The sound profile won't suit everyone, of course. Bass is very prominent on the 160, and upper middle notes lack some clarity. Yet perhaps the biggest issue is that competition this year is hot for both quality and price.

For the most part, the Beyerdynamic DX 160 iE tested very well in the audio lab. These in-ears absolutely killed isolation tests, blocking massive amounts of outside noise thanks to foam speaker tips, and the measure of total harmonic distortion was impressively low. Unfortunately, a drop in volume throughout upper mids and a discrepancy in the tracking held the 160's score back just a bit.

Busy listeners will notice a frustrating design omission.

Open up the DX 160 iE and a whole host of extras is there to greet you: two types of spiraled speaker sleeves that twist into your ears for a comfortable fit, small/medium/large traditional speaker sleeves, an extra foam set for added isolation, a Y-shaped adaptor for sharing tunes, and a carry case to protect your new headphones during transport.

Even better, the flat cable is tangle resistant and a shirt clip latches onto your collar to prevent tugging. What more could you hope for? As a matter of fact, busy listeners are left longing for the convenience of a remote and microphone. If you're on the run and you want to skip a song or answer a phone call, you'll have to consult your pocket or purse in search of your mobile device.

In terms of emphasis, the Beyerdynamic DX 160 iE favors the bass range. Sub-bass and bass frequencies live around 80 and 85dB, whereas middle and high notes keep below the 80dB mark. Luckily, the bulk of the midrange receives enough volume that middle notes on vocals, strings, brass—you name it—all sound plenty detailed. High frequencies, too, are easily audible despite the prominent bass.

Beyerdynamic-DX-160-iE-frequency-response.jpg

The DX 160 iE in-ears boost bass a bit and underemphasize the upper midrange.

Yet a key portion of the upper midrange, between 3-5kHz, falls in volume. This means that high middle notes on trombone, the French horn, the guitar, and plenty of other instruments don't quite get the spotlight they deserve.

Bass is in the spotlight.

Like many of the headphones that come through these doors, the Beyerdynamic DX 160 iE in-ears put extra emphasis on bass. Music therefore sounds full and sonorous, a quality many listeners explicitly search for these days, and middle and high notes still ring through with plenty of volume.

These headphones block tons of outside noise, thanks to the included set of foam tips.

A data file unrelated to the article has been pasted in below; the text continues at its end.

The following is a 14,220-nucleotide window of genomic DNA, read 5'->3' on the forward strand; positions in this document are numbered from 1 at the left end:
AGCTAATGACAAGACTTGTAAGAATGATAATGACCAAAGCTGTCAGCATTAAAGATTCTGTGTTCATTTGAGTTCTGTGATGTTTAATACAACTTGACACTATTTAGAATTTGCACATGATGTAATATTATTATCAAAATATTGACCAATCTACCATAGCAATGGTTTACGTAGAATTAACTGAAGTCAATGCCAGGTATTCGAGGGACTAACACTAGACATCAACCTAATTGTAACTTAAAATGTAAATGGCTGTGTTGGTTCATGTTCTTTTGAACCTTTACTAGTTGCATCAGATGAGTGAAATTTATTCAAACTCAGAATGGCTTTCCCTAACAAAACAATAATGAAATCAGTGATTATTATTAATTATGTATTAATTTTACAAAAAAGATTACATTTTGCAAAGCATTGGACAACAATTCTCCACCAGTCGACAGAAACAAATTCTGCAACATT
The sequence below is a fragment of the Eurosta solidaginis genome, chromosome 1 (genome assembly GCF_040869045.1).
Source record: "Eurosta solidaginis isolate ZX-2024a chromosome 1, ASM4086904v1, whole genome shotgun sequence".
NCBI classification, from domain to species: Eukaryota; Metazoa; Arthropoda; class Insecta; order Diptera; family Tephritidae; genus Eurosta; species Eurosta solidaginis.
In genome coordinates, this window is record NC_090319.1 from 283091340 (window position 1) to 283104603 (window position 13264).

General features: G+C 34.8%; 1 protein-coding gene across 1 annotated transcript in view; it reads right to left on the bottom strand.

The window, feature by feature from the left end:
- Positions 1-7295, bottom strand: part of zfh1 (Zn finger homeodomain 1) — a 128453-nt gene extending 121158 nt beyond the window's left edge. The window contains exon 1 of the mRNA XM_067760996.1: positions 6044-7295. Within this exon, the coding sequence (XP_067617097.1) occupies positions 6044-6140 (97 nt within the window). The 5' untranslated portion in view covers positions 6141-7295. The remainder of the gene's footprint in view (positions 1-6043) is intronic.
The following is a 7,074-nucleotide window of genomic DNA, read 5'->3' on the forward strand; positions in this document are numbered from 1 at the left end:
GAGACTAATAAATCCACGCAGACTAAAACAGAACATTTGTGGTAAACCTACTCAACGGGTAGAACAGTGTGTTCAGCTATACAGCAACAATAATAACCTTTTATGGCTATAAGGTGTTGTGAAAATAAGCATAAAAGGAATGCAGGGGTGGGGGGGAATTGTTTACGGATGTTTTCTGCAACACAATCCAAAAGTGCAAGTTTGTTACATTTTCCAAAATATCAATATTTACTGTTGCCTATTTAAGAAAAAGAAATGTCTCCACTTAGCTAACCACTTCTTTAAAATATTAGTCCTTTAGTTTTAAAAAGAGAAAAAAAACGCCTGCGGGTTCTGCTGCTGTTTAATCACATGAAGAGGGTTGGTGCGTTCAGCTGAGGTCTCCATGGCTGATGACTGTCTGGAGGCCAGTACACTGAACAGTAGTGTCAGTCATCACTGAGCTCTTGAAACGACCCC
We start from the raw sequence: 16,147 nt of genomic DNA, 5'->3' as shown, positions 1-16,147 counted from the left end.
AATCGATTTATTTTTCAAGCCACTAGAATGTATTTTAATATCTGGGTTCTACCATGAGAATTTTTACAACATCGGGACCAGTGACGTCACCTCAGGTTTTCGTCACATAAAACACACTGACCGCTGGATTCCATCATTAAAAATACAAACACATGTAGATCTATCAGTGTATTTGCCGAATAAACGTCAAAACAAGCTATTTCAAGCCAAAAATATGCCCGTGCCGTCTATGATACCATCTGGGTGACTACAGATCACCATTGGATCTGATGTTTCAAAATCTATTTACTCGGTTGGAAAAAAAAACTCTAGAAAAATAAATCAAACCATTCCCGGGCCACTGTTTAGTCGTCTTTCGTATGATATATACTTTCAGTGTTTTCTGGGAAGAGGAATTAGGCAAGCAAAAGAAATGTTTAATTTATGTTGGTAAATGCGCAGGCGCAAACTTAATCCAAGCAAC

Unfortunately, high middle notes do not; the prominent bass combined with a drop in volume throughout upper middle notes steals attention from sibilance on guitar, percussive instruments, and the like. This isn't a make-or-break underemphasis—you can still hear these upper middle notes—but bass tends to overshadow.

If you're a purist, you've already dismissed this product. For everyone else, the rest of the performance points are shining: The DX 160 doesn't produce unwanted distortion and it blocks tons of outside noise—thanks to the included set of foam tips.

Talk about acing a test: Whereas we hope to find less than 3% of THD (total harmonic distortion) on a given set of headphones, the Beyerdynamic DX 160 iE wows us with less than 1%. This is a dynamite results, and it means that these in-ears won't distort, clip, or add junk noise to your music.

Beyerdynamic-DX-160-iE-distortion.jpg

I measured less than 1% total harmonic distortion, which is incredibly low.

If you turn the volume up really loud, however, this is no longer the case. Most headphones have a max sound pressure level of at least 100dB, but these 160s only reach 98.54dB before introducing upwards of 3% THD to the soundscape. Don't get us wrong, that's plenty loud, you shouldn't be listening to tunes higher than 100dB anyway.

Another gold star. If you need a set of headphones to help block out the hustle bustle of the outside world, this is a great option. Beyerdynamic's DX 160 iE crushes a whopping 29.5dB of noise.

Beyerdynamic-DX-160-iE-isolation.jpg

These in-ears, with help from the foam tips, block huge amounts of outside noise.

To break it down, these headphones reduce bassy noises like rumbling trucks to more than half their volume, midrange noises to more than 1/4 their original, and high-pitched noise to more than 1/32.

Other tests...

Likely enough to please most listeners, but still a hard sell

The DX 160 iE (MSRP $115) has plenty of attractive selling points. The host of great extras, the handsome design, the colossal isolation—for many, this set of in-ears is a no-brainer purchase.

Still, 100 bucks plus isn't exactly pocket change and the competition is stout: We've seen better options, less-expensive options, and even a combination of the two. Beyerdynamic's DX 160 iE are pretty good headphones, but these days, that's not necessarily reason enough to buy.

Meet the testers

Virginia Barry

Virginia Barry

Former Managing Editor

@

Virginia is a former Managing Editor at Reviewed.com. She has a background in English and journalism. Away from the office, Virginia passes time with dusty books & house cats.

See all of Virginia Barry's reviews
Virginia Barry

Virginia Barry

Former Managing Editor

@

Virginia is a former Managing Editor at Reviewed.com. She has a background in English and journalism. Away from the office, Virginia passes time with dusty books & house cats.

See all of Virginia Barry's reviews

Checking our work.

We use standardized and scientific testing methods to scrutinize every product and provide you with objectively accurate results. If you’ve found different results in your own research, email us and we’ll compare notes. If it looks substantial, we’ll gladly re-test a product to try and reproduce these results. After all, peer reviews are a critical part of any scientific process.

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